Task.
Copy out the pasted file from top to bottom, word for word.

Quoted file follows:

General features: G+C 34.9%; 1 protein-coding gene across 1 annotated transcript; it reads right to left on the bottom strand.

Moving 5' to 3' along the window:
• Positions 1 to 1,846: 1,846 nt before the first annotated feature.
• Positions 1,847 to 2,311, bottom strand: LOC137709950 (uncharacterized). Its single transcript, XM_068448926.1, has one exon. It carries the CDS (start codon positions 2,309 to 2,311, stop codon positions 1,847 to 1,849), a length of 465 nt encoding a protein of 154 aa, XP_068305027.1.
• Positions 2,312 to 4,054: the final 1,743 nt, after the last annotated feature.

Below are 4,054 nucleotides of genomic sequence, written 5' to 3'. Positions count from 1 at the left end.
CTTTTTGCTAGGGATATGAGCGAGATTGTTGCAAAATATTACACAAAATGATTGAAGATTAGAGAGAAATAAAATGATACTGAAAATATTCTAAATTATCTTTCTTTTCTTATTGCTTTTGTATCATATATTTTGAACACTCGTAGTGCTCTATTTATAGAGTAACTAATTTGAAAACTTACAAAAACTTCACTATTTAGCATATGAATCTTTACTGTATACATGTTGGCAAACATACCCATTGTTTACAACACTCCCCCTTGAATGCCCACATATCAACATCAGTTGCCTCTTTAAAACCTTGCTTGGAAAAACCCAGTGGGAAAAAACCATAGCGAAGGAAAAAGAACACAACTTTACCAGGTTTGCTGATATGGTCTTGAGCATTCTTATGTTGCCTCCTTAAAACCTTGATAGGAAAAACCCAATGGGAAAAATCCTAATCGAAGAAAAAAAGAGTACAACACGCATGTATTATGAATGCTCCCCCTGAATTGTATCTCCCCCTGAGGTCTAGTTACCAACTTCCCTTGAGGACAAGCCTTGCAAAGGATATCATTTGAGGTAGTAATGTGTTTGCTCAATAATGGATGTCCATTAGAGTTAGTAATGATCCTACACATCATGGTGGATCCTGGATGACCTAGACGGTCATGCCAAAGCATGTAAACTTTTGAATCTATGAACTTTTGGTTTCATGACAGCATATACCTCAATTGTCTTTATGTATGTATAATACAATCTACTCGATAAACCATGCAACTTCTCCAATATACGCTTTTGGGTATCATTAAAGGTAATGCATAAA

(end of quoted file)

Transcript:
General features: G+C 34.9%; 1 protein-coding gene across 1 annotated transcript; it reads right to left on the bottom strand.

Moving 5' to 3' along the window:
• Positions 1 to 1,846: 1,846 nt before the first annotated feature.
• Positions 1,847 to 2,311, bottom strand: LOC137709950 (uncharacterized). Its single transcript, XM_068448926.1, has one exon. It carries the CDS (start codon positions 2,309 to 2,311, stop codon positions 1,847 to 1,849), a length of 465 nt encoding a protein of 154 aa, XP_068305027.1.
• Positions 2,312 to 4,054: the final 1,743 nt, after the last annotated feature.

Below are 4,054 nucleotides of genomic sequence, written 5' to 3'. Positions count from 1 at the left end.
CTTTTTGCTAGGGATATGAGCGAGATTGTTGCAAAATATTACACAAAATGATTGAAGATTAGAGAGAAATAAAATGATACTGAAAATATTCTAAATTATCTTTCTTTTCTTATTGCTTTTGTATCATATATTTTGAACACTCGTAGTGCTCTATTTATAGAGTAACTAATTTGAAAACTTACAAAAACTTCACTATTTAGCATATGAATCTTTACTGTATACATGTTGGCAAACATACCCATTGTTTACAACACTCCCCCTTGAATGCCCACATATCAACATCAGTTGCCTCTTTAAAACCTTGCTTGGAAAAACCCAGTGGGAAAAAACCATAGCGAAGGAAAAAGAACACAACTTTACCAGGTTTGCTGATATGGTCTTGAGCATTCTTATGTTGCCTCCTTAAAACCTTGATAGGAAAAACCCAATGGGAAAAATCCTAATCGAAGAAAAAAAGAGTACAACACGCATGTATTATGAATGCTCCCCCTGAATTGTATCTCCCCCTGAGGTCTAGTTACCAACTTCCCTTGAGGACAAGCCTTGCAAAGGATATCATTTGAGGTAGTAATGTGTTTGCTCAATAATGGATGTCCATTAGAGTTAGTAATGATCCTACACATCATGGTGGATCCTGGATGACCTAGACGGTCATGCCAAAGCATGTAAACTTTTGAATCTATGAACTTTTGGTTTCATGACAGCATATACCTCAATTGTCTTTATGTATGTATAATACAATCTACTCGATAAACCATGCAACTTCTCCAATATACGCTTTTGGGTATCATTAAAGGTAATGCATAAA